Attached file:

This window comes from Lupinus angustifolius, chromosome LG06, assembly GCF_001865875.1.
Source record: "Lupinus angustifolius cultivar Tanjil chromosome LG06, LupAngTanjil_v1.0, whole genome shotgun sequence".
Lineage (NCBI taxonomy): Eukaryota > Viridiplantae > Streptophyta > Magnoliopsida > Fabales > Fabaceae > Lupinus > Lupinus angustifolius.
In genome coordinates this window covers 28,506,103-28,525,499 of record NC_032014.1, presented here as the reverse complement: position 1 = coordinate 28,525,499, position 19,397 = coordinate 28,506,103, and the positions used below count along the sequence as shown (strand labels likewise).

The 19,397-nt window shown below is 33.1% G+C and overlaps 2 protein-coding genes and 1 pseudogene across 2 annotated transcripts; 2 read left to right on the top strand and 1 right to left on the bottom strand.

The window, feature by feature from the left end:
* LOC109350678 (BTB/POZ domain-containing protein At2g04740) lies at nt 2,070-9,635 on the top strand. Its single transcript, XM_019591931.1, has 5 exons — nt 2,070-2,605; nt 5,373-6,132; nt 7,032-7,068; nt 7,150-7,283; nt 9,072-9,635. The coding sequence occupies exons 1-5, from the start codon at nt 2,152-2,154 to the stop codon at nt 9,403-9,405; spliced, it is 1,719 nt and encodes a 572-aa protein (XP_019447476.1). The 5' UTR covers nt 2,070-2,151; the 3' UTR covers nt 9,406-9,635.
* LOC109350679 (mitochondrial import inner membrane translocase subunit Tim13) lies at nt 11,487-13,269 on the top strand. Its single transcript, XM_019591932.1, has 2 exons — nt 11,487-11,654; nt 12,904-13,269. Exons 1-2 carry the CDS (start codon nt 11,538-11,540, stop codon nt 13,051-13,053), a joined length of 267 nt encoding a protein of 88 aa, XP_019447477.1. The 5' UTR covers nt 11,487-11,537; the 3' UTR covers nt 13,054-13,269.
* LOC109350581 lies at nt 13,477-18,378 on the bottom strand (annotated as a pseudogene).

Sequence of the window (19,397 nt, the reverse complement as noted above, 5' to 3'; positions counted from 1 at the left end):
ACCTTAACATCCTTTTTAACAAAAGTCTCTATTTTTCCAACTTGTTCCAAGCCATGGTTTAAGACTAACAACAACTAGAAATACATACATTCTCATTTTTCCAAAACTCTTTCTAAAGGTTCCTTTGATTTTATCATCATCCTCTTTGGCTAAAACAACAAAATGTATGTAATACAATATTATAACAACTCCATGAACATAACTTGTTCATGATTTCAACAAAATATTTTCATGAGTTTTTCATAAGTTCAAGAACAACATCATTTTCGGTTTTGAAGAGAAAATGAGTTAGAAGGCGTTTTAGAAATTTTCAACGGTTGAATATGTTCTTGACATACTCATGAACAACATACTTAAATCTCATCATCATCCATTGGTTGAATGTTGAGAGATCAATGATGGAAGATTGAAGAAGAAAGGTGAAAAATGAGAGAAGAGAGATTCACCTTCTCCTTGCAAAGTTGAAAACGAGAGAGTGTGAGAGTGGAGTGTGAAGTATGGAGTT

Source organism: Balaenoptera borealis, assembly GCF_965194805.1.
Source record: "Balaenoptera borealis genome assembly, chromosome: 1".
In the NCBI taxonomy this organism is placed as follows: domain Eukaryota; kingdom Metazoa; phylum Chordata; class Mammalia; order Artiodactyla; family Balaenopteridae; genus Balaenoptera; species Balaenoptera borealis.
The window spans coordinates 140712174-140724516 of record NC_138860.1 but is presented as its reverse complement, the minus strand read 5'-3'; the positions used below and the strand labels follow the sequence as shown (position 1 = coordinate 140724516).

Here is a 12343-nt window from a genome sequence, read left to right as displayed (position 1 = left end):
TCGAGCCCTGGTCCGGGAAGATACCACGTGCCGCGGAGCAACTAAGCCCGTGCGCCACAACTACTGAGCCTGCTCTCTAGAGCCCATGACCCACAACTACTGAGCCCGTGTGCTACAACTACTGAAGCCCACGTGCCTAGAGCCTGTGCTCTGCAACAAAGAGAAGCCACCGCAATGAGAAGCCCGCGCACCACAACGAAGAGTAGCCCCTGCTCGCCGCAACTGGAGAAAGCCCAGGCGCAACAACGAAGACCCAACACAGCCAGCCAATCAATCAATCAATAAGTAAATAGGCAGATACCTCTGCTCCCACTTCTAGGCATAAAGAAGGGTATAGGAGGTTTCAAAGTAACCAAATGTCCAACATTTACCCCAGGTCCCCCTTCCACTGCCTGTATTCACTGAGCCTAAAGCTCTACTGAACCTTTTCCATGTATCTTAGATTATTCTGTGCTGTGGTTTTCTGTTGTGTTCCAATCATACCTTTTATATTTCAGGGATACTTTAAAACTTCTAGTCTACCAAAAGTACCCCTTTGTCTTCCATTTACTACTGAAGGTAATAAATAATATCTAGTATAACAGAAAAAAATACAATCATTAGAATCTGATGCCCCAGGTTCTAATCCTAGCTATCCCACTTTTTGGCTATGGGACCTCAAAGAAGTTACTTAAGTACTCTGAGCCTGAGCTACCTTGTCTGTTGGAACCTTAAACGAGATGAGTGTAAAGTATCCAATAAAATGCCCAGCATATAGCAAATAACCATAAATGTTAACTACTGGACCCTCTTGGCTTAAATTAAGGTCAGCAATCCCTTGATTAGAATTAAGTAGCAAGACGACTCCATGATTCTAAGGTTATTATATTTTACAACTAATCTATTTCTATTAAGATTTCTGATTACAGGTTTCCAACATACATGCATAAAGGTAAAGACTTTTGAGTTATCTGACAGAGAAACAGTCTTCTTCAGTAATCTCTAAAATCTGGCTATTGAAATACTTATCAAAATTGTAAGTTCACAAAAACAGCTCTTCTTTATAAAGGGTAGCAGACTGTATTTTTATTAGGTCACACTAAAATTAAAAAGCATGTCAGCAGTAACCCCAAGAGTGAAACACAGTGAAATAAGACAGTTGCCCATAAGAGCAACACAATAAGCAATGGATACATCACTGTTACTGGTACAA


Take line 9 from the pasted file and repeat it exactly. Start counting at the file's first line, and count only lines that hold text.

* LOC109350581 lies at nt 13,477-18,378 on the bottom strand (annotated as a pseudogene).